As per Bill Rice’s recent keynote speech (to the IIROC – CLS Compliance Conference 2013), there is a mistaken assumption that the global movement towards best interest standards has occurred as a result of the most recent financial crisis, and that because Canada emerged relatively unscathed (although I would argue that Canada’s consumer debt dynamics would suggest otherwise) that best interest standards are an ill conceived knee jerk reaction to problems which do not exist in the Canada.
In point of fact, regulation in the UK has been focussed on issues of best interest standards for a much longer period of time.
According to “Regulating Independent Financial Advisers: Current Trends and Reform Proposals, between the EU and the National Level”, Riccardo De Caria, Università degli Studi di Torino February 22, 2012:
In the UK, the notion of Independent Financial Adviser (IFA) dates back to 1987, when the Securities and Investments Board (SIB) – the former City regulator, established by the Financial Services Act 1986 – «ruled that there should be only two types of advisers: independent ones, who could advise across the range of products, and tied agent/company representatives who were restricted to advising on the products of just one company. This division became known as ‘polarisation’».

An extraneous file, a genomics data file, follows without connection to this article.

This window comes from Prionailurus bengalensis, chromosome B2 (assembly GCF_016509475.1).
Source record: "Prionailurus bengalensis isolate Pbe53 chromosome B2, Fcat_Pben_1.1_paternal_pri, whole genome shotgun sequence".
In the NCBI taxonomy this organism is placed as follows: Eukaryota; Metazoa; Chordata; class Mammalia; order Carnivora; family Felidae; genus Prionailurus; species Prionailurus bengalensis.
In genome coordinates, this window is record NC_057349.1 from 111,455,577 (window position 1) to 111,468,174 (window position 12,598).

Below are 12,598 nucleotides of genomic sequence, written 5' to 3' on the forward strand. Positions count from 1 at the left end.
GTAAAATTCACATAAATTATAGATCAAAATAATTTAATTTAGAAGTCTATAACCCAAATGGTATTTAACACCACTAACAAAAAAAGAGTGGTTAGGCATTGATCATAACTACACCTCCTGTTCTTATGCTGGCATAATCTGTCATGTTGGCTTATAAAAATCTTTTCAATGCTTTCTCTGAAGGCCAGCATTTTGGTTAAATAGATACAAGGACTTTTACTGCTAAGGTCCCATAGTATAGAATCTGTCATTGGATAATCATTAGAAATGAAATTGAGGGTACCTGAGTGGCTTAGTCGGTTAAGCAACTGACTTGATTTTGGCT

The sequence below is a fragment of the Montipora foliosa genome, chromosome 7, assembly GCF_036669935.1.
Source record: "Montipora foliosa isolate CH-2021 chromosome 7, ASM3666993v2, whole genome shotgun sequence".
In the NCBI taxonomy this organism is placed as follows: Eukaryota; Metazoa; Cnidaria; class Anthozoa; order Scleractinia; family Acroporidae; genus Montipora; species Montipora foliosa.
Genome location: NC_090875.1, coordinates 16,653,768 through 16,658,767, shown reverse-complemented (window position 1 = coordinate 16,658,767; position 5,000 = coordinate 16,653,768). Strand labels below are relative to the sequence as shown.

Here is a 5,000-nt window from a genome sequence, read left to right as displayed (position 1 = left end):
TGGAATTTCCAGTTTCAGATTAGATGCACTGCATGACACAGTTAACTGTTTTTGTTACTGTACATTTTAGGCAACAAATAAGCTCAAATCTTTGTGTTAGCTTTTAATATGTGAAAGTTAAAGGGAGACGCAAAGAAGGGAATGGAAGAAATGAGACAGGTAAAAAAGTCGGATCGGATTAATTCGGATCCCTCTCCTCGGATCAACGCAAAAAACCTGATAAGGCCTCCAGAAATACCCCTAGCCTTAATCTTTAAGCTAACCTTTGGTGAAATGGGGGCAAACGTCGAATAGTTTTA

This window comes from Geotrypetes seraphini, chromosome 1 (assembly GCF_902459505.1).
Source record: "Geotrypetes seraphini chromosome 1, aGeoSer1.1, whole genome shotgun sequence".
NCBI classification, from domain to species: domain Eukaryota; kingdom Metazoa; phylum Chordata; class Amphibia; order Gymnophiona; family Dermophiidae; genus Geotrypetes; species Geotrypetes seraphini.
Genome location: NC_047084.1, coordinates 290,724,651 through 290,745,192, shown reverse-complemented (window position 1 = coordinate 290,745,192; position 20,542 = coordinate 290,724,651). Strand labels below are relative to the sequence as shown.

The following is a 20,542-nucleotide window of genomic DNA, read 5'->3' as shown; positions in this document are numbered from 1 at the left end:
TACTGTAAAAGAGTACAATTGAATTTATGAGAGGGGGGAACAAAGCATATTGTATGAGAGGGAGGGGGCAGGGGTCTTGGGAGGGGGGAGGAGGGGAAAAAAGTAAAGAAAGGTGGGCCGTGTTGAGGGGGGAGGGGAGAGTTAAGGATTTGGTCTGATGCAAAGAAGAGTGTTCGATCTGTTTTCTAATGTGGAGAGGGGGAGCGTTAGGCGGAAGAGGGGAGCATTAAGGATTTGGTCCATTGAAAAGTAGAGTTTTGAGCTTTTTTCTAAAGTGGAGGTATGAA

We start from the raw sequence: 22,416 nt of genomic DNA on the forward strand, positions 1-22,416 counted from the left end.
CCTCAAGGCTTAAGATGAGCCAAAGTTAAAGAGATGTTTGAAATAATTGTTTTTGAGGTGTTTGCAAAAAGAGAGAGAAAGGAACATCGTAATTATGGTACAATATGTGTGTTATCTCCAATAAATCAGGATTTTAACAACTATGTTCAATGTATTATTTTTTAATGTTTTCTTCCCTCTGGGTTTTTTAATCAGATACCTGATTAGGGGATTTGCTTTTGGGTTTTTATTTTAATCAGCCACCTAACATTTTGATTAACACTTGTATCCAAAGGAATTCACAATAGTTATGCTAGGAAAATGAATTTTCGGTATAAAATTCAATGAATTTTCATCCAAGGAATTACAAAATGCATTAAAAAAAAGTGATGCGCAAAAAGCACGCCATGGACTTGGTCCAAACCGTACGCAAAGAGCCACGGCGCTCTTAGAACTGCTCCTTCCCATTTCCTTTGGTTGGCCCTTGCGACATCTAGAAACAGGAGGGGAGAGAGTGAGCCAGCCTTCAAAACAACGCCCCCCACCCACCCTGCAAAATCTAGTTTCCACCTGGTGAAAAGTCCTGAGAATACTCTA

With polarisation, which came into effect in 1988, IFAs were therefore one of the two categories of professionals providing for financial advice, and their distinguishing feature was that they «acted as investors’ agents and, in compliance with a ‘best interests’ requirement, advised on the market range of products». The SIB had also coupled polarisation with disclosure requirements, according to which the advisers of both categories had to «disclose their status to the consumer at the outset of the advice process.
The argument for best interests standard for retail financial services, where it is clear that investors are contracting for financial advice as opposed to self initiated transaction requests and where investors are dependent on advisers’/ors’ suitability processes and expertise, is independent of outcomes derived from extreme economic and market conditions.
Arguments that seek to attach imperative to recent financial crises are both misconceived and ignorant of the underlying fundamental need for such standards.